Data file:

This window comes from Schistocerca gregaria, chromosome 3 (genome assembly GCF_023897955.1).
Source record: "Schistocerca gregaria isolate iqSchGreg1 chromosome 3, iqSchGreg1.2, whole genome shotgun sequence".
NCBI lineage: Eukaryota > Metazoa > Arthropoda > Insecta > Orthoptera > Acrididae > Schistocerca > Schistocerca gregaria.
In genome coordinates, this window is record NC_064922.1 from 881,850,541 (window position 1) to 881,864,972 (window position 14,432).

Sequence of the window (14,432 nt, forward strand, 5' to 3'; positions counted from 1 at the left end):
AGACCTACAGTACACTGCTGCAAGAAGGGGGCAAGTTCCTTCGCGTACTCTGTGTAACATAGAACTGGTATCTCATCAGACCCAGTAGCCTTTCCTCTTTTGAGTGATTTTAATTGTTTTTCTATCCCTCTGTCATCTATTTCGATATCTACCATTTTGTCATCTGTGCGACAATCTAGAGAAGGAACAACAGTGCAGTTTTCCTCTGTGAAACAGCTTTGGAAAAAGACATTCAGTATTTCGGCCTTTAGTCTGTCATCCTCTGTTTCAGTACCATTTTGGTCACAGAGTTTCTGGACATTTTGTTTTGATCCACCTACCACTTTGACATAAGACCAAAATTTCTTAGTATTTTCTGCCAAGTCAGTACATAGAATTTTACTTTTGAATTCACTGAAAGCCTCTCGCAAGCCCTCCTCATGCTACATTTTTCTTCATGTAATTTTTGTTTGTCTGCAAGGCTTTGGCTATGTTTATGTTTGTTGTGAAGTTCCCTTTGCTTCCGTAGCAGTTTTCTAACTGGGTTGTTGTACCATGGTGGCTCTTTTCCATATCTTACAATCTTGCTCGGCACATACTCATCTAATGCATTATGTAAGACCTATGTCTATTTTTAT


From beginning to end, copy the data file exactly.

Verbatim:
This window comes from Schistocerca gregaria, chromosome 3 (genome assembly GCF_023897955.1).
Source record: "Schistocerca gregaria isolate iqSchGreg1 chromosome 3, iqSchGreg1.2, whole genome shotgun sequence".
NCBI lineage: Eukaryota > Metazoa > Arthropoda > Insecta > Orthoptera > Acrididae > Schistocerca > Schistocerca gregaria.
In genome coordinates, this window is record NC_064922.1 from 881,850,541 (window position 1) to 881,864,972 (window position 14,432).

Sequence of the window (14,432 nt, forward strand, 5' to 3'; positions counted from 1 at the left end):
AGACCTACAGTACACTGCTGCAAGAAGGGGGCAAGTTCCTTCGCGTACTCTGTGTAACATAGAACTGGTATCTCATCAGACCCAGTAGCCTTTCCTCTTTTGAGTGATTTTAATTGTTTTTCTATCCCTCTGTCATCTATTTCGATATCTACCATTTTGTCATCTGTGCGACAATCTAGAGAAGGAACAACAGTGCAGTTTTCCTCTGTGAAACAGCTTTGGAAAAAGACATTCAGTATTTCGGCCTTTAGTCTGTCATCCTCTGTTTCAGTACCATTTTGGTCACAGAGTTTCTGGACATTTTGTTTTGATCCACCTACCACTTTGACATAAGACCAAAATTTCTTAGTATTTTCTGCCAAGTCAGTACATAGAATTTTACTTTTGAATTCACTGAAAGCCTCTCGCAAGCCCTCCTCATGCTACATTTTTCTTCATGTAATTTTTGTTTGTCTGCAAGGCTTTGGCTATGTTTATGTTTGTTGTGAAGTTCCCTTTGCTTCCGTAGCAGTTTTCTAACTGGGTTGTTGTACCATGGTGGCTCTTTTCCATATCTTACAATCTTGCTCGGCACATACTCATCTAATGCATTATGTAAGACCTATGTCTATTTTTAT